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Progressive Rock CD Reviews

Gentle Giant

Three Friends

Review by Gary Hill

This disc from Gentle Giant is a great one. All fans of old school prog should pick it up. While there is plenty here to remind people of various bands, Gentle Giant always took those leanings and put them together in a way that was both unique and appealing. This is an excellent example of that. It’s also pretty accessible without being at all mainstream.

This review is available in book format (hardcover and paperback) in Music Street Journal: 2009  Volume 4 at lulu.com/strangesound.
Track by Track Review
Prologue
This jam covers a lot of musical territory. It's full on progressive rock. There are some various points where different instruments take control. It drops to an intricate and involved multi-part vocal arrangement around the minute and a half mark. The piece continues to evolve beyond that. An instrumental break ensues, followed by the return of the wall of voices. There is an extended keyboard based instrumental section from there. It gives way to more rock oriented jamming. That section eventually takes the track to its end.
Schooldays

The first portion of the cut is weird, but yet accessible. It combines RIO-like jazz stylings with an odd vocal line that seems like two different people alternating each word in the line. This eventually moves out to an almost King Crimson-like section and then to neo-classical piano work. A mellower, gentle, vocal line enters over the top of this rather balladic motif and then the song begins to take on drama and danger. Other vocals join as it carries on and this has a definite classical element to it and also reminds me a lot of early King Crimson. Eventually percussion enters and some jazzy melodies emerge, but they continue by working and reinventing this musical theme. A little before the six minute mark they change it to an almost acapella section, but then a pure jazz jam rises up from there. The opening section returns to take this out in bookended fashion.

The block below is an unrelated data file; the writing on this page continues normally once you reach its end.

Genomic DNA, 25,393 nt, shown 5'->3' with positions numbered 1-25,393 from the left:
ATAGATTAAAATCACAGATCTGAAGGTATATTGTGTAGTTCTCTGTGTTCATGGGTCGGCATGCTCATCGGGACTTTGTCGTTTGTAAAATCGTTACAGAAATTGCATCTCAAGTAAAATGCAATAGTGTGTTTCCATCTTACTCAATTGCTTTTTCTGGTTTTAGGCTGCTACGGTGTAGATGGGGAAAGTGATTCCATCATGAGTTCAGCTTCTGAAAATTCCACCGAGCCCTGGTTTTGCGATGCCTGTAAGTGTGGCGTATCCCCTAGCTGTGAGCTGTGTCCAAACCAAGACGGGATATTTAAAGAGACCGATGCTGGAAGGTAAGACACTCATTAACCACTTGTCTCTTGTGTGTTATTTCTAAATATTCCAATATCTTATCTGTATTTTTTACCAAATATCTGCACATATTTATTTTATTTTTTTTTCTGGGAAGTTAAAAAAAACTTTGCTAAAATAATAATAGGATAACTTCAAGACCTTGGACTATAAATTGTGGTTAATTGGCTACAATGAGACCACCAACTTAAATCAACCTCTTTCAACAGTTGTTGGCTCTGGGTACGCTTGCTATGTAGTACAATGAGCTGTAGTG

Working All Day

The swirling guitar sounds that start this off call to mind Robert Fripp. They slow this down – like a tape slowing down, though, and then take us out into a jam that’s like Frank Zappa meets the blues. We get more of the Fripp sounds on the instrumental break. Eventually, though, we are brought out into a jazzy instrumental jam based on this bluesy segment. There’s some killer organ work on this portion of the piece. A short instrumental segue takes us back to the song proper.

Peel the Paint

The first couple minutes of this are a bit weird and understated. It alternates between prog, folk, jazz and classical music. Then it bursts out into another hard edged jam that reminds me quite a bit of King Crimson. It’s got some tasty swirling riffs. There are still some bits of jazz in this mix, though. They bring in an instrumental section beyond this and we get a guitar hero styled guitar solo. Then they drop it  into spacey territory to carry on. As it continues we get some more scorching guitar soloing, this time echoey. Eventually they return to the hard rocking main segment of the song for another go around before they end it.

Mister Class and Quality?

This is more consistent than some of the other material – meaning less dynamic. The majority is in a jazz infused hard rocking progressive rock motif. It’s also a shorter piece, but really segues straight into the disc’s closer, making them seem like two parts of the same song.

Three Friends
They bring this section in with an off-kilter sort of jam, but eventually move it out to music that is related to what we heard in the previous number and in fact, this seems like “part two.” It’s a satisfying way to close things in style.
 
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